# Imaginary Unit

## Summary

The imaginary unit $i$ is a number that is not a real number. The real number system $\mathbb{R}$ is extended to the complex number system $\mathbb{C}$ taking $i$ into account:

$\mathbb{C} = \{ a + bi | a,b \in \mathbb{R} \}.$

The definition of $i$ is quite ambiguous. $i$ is "a" solution to the quadratic equation $x^2 = -1 .$ No square of real number can be negative, so this equation does not have a real solution. Anyway, we have $i^2 = -1 ,$ following the definition of $i.$

Many properties on $\mathbb{R}$ are applied to $\mathbb{C}.$ For example, $(-1)a = -a,$ for all $a \in \mathbb{C} ,$ and $(ab)^2 = a^2 b^2 ,$ for all $a, b \in \mathbb{C} .$ Then we have

$(- i)^2 =((-1)i)^2 = (-1)^2 i^2 = 1 \times (-1) = -1 .$

What's weird is that both equations $i^2 = -1$ and $(-i)^2 = -1$ hold. Which one is the true imaginary unit among $i$ and $-i ?$ Anyway, people have decided to define $i$ as "the" imaginary unit. Actually it is not a problem to define $-i$ as the imaginary unit. $i$ is literally imaginary and does not exist in the real world. $i$ is an abstract concept, and the complex number systems with $i$ and $-i$ as their imaginary units have the same properties.

Addition and multiplication rules on $\mathbb{C}$ can be drawn from associativity, distributivity, and commutativity, which still hold for $\mathbb{C}.$ For all $a=p + qi$ and $b=r + si,$ where $p, q, r, s \in \mathbb{R},$

$\begin{aligned} a + b &= (p + qi) + (r + si) \\ &= (p + r) + (qi + si)\\ &= (p + r) + (q+s)i, \end{aligned}$

and

$\begin{aligned} ab &= (p + qi)(r + si) \\ &= pq + psi + qri + qsi^2 \\ &= pq + (ps+qr)i + qs(-1) \\ &= pq - qs + (ps+qr)i . \end{aligned}$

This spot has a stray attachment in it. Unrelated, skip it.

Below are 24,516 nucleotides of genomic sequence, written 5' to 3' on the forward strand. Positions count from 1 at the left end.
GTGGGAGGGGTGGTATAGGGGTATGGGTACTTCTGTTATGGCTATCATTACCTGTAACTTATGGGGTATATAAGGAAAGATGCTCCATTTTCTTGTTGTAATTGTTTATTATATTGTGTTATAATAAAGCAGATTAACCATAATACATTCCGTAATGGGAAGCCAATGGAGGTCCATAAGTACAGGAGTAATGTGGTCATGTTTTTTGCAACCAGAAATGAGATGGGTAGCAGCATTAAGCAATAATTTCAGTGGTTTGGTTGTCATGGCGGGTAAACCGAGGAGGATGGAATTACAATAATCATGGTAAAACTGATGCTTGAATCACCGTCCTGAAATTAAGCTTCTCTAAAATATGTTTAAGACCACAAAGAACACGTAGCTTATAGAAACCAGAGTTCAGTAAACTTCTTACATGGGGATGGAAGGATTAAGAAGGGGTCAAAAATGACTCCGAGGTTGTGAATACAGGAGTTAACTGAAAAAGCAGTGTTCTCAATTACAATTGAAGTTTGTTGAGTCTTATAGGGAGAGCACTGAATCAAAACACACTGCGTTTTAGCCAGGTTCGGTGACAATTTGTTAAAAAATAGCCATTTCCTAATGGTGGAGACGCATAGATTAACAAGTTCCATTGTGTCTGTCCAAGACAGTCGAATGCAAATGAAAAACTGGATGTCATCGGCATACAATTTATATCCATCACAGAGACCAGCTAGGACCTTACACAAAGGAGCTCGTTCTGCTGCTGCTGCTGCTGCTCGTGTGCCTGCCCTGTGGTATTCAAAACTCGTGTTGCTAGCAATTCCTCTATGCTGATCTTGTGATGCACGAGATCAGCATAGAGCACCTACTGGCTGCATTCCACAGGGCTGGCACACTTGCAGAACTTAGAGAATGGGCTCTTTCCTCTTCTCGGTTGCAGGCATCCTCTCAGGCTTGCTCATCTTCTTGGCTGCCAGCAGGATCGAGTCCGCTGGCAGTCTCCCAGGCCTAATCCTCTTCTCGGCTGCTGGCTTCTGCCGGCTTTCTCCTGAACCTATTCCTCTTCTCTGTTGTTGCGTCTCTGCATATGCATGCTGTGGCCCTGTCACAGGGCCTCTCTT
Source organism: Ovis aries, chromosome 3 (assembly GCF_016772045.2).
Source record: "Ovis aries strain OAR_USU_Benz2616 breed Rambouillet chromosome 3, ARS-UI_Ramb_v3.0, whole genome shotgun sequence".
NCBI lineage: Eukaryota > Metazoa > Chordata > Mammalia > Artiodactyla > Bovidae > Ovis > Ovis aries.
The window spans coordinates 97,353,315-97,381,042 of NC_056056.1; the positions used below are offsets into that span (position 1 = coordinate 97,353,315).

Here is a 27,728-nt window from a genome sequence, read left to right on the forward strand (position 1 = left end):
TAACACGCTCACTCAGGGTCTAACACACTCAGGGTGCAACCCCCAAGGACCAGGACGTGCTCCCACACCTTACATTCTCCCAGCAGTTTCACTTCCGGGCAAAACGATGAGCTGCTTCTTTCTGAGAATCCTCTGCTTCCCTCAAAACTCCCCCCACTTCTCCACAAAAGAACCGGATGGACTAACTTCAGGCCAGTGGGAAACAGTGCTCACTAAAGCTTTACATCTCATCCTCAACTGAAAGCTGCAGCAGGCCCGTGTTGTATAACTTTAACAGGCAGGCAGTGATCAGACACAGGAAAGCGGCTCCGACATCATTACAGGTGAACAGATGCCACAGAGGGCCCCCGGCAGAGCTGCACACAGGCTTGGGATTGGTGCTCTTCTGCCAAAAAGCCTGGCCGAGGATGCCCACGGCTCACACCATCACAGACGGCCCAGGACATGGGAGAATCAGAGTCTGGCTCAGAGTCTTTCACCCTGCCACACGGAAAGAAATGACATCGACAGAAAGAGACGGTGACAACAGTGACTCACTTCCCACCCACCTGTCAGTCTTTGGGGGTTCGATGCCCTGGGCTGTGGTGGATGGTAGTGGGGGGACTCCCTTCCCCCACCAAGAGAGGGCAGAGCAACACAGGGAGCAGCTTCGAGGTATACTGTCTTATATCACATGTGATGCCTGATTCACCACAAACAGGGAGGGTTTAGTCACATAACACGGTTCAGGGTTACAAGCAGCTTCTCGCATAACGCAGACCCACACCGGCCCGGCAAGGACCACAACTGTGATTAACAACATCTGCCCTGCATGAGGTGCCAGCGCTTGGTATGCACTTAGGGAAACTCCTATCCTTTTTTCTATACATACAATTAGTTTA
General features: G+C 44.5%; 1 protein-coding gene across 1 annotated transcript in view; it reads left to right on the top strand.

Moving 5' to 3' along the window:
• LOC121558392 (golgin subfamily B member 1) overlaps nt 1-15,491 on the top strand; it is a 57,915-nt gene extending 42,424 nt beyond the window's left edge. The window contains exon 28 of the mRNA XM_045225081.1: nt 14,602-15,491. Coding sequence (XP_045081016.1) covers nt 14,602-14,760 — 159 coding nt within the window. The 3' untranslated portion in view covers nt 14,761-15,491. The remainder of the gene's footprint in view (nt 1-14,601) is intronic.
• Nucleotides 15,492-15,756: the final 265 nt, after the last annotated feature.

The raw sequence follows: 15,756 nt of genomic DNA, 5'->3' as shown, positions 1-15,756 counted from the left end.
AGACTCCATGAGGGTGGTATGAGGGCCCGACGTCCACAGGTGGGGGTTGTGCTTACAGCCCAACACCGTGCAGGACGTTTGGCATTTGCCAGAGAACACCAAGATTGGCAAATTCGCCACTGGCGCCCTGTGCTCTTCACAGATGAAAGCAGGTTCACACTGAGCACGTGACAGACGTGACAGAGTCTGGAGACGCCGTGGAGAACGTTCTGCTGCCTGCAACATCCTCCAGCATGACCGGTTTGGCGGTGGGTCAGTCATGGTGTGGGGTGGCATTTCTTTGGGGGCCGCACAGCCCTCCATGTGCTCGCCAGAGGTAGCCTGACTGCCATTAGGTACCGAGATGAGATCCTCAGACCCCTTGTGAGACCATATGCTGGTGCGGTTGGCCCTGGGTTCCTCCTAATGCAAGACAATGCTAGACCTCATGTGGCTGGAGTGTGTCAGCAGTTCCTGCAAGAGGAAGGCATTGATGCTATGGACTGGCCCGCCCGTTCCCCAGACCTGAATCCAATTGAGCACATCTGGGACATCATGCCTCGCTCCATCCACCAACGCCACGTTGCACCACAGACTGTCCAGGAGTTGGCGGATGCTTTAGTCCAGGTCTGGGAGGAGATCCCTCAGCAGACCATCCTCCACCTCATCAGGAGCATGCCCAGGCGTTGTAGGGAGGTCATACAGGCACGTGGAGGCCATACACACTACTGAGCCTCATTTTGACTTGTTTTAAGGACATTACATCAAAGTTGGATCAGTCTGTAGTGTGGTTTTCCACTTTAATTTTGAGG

For a complex number $a=p + qi,$ where $p, q \in \mathbb{R},$ $p$ is called the real part of $a$, denoted by $\text{Re}(a),$ and $q$ is called the imaginary part of $a,$ denoted by $\text{Im}(a).$ A pure imaginary number is a complex number having its real part zero.

## If $x^2 = -4 ,$ what is $x?$

From $2^2 = 4$ and $(\pm i)^2 = - 1,$ we have

$(2(\pm i))^2 = 2^2 (\pm i)^2 = 4 \times (-1) = -4,$

so the answer is $x = \pm 2i .$ $_\square$

## What is $(2+3i) + (5+8i) ?$

We can add two complex numbers by adding real parts and imaginary parts separately: $\begin{aligned} (2+3i) + (5+8i) =& (2+5) + (3+8)i \\ =& 7 + 11i . \ _\square \end{aligned}$

## What is $(4+3i) \times (2-7i) ?$

We can multiply two complex numbers by the distributive law: $\begin{aligned} (4+3i) \times (2-7i) =& (4 \times 2 + 3 \times 7) + (-4 \times 7 + 3 \times 2)i \\ =& 29 - 22i . \ _\square \end{aligned}$

## What is the additive inverse of $-7+9i ?$

The sum of $x+yi$ and $-7+9i$ is

$(x+yi) + (-7 + 9i) = (x-7) + (y+9)i .$

If $x-7=0$ and $y+9=0,$ then the sum equals the additive identity, 0. Therefore, the additive inverse of $-7+9i$ is $x+yi = 7-9i.$ $_\square$

## What is the multiplicative inverse of $3-4i ?$

The product of $x+yi$ and $3-4i$ is

$(x+yi) (3-4i) = (3x+4y) + (-4x+3y)i .$

If $3x+4y=1$ and $-4x+3y=0,$ then the sum equals the multiplicative identity, 1.

Substituting $y = \frac{4}{3}x$ into $3x+4y=1$ gives

$\begin{aligned} 3x + 4\left(\frac{4}{3}x\right) =& 1 \\ \frac{25}{3}x =& 1 \\ x =& \frac{3}{25}. \end{aligned}$

Substituting $x = \frac{3}{25}$ into $y = \frac{4}{3}x$ gives $y = \frac{4}{25} .$

Therefore, the multiplicative inverse of $3-4i$ is $x+yi = \frac{3}{25}\ + \frac{4}{25}i .$ $_\square$

## Find the condition on $x$ and $y$ for $(5-6i)(x+yi)$ to be pure imaginary.

The product of $5-6i$ and $x+yi$ is

$(5-6i)(x+yi) = (5x+6y) + (-6x+5y)i .$

If $5x+6y=0,$ then the real part equals zero, so the product becomes pure imaginary.